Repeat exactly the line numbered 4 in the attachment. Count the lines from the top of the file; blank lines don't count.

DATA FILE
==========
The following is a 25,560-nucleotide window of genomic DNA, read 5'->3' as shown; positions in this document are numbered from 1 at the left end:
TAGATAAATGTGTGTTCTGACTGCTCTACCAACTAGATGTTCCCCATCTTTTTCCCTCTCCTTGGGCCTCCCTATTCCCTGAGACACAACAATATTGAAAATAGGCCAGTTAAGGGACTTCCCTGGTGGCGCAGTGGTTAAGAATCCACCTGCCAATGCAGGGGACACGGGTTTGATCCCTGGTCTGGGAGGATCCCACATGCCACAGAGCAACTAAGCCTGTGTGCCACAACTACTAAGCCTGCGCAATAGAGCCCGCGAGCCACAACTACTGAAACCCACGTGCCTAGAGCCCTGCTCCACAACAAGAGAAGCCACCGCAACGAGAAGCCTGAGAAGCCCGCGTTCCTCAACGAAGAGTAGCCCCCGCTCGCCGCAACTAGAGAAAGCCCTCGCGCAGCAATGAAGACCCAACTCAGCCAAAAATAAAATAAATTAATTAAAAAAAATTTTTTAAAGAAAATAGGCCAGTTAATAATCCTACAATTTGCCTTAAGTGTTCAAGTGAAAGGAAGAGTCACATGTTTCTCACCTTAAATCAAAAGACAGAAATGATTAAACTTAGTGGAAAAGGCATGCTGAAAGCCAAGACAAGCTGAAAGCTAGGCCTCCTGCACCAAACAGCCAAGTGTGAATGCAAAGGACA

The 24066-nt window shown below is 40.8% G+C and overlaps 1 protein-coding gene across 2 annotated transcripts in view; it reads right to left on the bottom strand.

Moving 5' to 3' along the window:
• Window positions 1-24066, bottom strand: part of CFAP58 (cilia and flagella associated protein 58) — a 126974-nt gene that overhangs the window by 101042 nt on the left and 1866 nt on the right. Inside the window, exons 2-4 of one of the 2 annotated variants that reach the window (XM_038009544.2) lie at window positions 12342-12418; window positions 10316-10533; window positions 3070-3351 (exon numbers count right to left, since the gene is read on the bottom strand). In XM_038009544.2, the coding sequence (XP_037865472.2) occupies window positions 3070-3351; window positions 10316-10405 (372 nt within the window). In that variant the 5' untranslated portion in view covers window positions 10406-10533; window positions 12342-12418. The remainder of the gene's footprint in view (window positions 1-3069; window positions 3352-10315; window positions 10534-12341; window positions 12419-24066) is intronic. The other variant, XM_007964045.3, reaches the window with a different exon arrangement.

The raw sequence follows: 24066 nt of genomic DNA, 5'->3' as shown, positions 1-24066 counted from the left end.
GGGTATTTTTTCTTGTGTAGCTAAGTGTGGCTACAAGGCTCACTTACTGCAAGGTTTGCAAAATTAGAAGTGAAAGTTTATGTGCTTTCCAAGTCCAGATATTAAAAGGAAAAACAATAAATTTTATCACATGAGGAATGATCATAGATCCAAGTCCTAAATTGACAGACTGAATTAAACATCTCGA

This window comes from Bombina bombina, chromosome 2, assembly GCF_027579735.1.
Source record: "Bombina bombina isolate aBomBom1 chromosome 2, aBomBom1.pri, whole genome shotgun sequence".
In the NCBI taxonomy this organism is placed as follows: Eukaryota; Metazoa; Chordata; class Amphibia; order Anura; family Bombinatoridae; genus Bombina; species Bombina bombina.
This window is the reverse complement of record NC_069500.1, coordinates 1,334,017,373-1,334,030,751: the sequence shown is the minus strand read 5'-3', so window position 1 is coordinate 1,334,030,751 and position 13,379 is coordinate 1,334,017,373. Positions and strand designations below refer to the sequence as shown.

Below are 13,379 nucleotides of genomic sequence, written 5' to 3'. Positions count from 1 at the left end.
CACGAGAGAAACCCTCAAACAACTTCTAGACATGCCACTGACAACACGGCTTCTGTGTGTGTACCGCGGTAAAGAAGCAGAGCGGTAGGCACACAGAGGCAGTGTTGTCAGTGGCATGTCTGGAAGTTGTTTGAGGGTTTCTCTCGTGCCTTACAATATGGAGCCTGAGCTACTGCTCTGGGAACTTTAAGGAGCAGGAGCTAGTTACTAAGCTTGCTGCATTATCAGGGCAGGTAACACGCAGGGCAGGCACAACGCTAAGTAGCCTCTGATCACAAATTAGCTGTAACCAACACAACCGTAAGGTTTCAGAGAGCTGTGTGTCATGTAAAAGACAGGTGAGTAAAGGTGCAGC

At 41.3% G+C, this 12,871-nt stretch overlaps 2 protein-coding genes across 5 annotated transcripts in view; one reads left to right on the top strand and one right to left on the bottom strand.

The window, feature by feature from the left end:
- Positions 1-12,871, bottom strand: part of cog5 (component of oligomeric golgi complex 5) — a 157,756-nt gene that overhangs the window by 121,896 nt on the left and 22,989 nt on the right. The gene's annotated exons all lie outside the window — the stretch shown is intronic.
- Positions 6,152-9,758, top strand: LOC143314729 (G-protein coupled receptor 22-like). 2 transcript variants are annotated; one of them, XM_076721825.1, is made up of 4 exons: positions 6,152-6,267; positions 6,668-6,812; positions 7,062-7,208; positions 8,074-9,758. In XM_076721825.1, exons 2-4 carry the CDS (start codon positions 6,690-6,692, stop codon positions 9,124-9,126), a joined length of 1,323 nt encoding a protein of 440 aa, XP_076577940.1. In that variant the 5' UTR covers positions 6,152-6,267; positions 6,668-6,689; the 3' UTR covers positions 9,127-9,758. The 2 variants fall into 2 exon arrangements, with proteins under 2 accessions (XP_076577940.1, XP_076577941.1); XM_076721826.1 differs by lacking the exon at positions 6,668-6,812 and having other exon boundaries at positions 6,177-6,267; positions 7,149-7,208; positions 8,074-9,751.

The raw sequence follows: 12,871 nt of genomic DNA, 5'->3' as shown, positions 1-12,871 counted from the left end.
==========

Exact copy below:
Moving 5' to 3' along the window: